Cisco acquires Virtuata, beefs up cloud, data center capabilities
Cisco Systems (Nasdaq: CSCO) has bulked up its cloud computing and data center infrastructure capabilities by acquiring privately held security software firm Virtuata for an undisclosed amount.
Cisco has been pulling back a number of its wide-ranging initiatives to concentrate on core routing and switching products and the telecommunications market and online video. That, obviously, doesn't mean that the Silicon Valley giant is pulling back on its acquisitions and, thus, when the opportunity arose to improve its cloud computing and data center capabilities it gobbled up Virtuata.
Data centers—in which Cisco has had a long history—are increasingly moving to cloud computing. This makes Virtuata "well aligned to our strategic goals to develop innovative virtualization, cloud and security technologies while also cultivating top talent," the company said in a statement covered by Dow Jones Newswire.
On the company blog, Cisco's Hilton Romanski, VP and head of corporate business development, said that Virtuata's acquisition "will enable consistent and enhanced security for virtual machines allowing customers to accelerate the deployment of multi-tenant, multi-hyperview cloud infrastructure."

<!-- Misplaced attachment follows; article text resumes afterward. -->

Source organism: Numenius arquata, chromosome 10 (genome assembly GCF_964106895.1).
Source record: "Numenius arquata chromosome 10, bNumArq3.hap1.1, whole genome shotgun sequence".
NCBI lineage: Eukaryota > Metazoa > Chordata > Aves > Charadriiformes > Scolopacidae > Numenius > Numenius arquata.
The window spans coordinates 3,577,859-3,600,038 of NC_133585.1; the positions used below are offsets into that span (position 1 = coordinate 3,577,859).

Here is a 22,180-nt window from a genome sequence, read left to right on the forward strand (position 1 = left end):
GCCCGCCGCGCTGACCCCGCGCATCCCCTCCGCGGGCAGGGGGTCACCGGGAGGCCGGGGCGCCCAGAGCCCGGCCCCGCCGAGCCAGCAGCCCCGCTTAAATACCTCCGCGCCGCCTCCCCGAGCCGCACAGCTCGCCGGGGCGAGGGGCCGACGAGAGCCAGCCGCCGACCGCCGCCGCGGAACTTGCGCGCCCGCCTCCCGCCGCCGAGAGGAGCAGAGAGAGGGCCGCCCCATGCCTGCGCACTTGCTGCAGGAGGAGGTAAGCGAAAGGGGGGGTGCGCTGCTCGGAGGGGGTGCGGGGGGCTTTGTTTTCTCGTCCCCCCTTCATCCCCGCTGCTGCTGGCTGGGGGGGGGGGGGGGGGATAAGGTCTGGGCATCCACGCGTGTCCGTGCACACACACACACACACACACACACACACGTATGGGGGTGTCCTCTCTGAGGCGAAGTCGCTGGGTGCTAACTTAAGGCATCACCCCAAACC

The statement called the move "a technology and talent acquisition that brings unique infrastructure expertise in virtualization, cloud and security domains to Cisco and complements Cisco's data center and cloud product portfolio, including Cisco's Unified Computing System (UCS) and Nexus-based United Fabric portfolio."
While financial details weren't released, Cisco did say it would roll the Milpitas, Calif.-based Virtuata workforce into its Data Center Group where they will no doubt rub shoulders with workers from some of the other companies Cisco has acquired of late, including network data analysis and reporting software maker Truviso and customer premise equipment management software vendor ClearAccess. Of course, the biggest acquisition—and a reflection on the company's fascination with video—was NDS Group, for which Cisco paid $4 billion.
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